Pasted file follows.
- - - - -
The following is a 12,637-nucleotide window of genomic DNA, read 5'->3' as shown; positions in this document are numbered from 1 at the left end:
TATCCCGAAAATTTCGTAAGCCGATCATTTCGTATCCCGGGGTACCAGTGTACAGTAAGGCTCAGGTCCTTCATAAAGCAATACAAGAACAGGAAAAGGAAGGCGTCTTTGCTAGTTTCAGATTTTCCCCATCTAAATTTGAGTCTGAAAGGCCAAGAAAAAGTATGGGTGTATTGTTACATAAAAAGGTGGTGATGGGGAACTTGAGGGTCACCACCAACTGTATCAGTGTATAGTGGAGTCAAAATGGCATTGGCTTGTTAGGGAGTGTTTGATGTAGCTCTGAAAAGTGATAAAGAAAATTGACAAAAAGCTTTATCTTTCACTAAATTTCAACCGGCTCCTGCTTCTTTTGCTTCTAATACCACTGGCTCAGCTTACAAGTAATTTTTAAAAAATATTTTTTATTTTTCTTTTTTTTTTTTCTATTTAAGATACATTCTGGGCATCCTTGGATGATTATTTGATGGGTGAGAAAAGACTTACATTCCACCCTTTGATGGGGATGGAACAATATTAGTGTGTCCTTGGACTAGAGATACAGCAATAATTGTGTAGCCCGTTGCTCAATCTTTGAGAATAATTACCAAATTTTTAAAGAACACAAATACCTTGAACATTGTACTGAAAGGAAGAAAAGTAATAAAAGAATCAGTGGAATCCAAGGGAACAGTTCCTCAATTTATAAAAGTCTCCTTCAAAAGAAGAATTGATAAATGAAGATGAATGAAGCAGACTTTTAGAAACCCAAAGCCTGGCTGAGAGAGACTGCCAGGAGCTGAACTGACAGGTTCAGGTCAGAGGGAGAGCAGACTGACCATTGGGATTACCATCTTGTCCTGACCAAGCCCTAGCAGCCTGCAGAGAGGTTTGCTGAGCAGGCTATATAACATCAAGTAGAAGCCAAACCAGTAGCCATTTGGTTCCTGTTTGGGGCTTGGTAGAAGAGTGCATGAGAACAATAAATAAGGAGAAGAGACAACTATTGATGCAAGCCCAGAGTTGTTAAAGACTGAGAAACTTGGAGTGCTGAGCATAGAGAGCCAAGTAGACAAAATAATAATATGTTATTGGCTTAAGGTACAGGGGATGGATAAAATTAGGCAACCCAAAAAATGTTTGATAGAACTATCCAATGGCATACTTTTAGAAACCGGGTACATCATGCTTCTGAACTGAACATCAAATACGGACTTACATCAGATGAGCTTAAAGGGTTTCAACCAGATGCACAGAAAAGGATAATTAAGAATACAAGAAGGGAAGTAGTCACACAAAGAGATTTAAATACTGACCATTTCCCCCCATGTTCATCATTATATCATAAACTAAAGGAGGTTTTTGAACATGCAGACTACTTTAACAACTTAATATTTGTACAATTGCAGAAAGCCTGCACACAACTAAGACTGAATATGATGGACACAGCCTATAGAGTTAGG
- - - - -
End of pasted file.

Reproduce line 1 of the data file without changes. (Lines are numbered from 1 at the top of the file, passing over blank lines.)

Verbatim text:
The following is a 12,637-nucleotide window of genomic DNA, read 5'->3' as shown; positions in this document are numbered from 1 at the left end: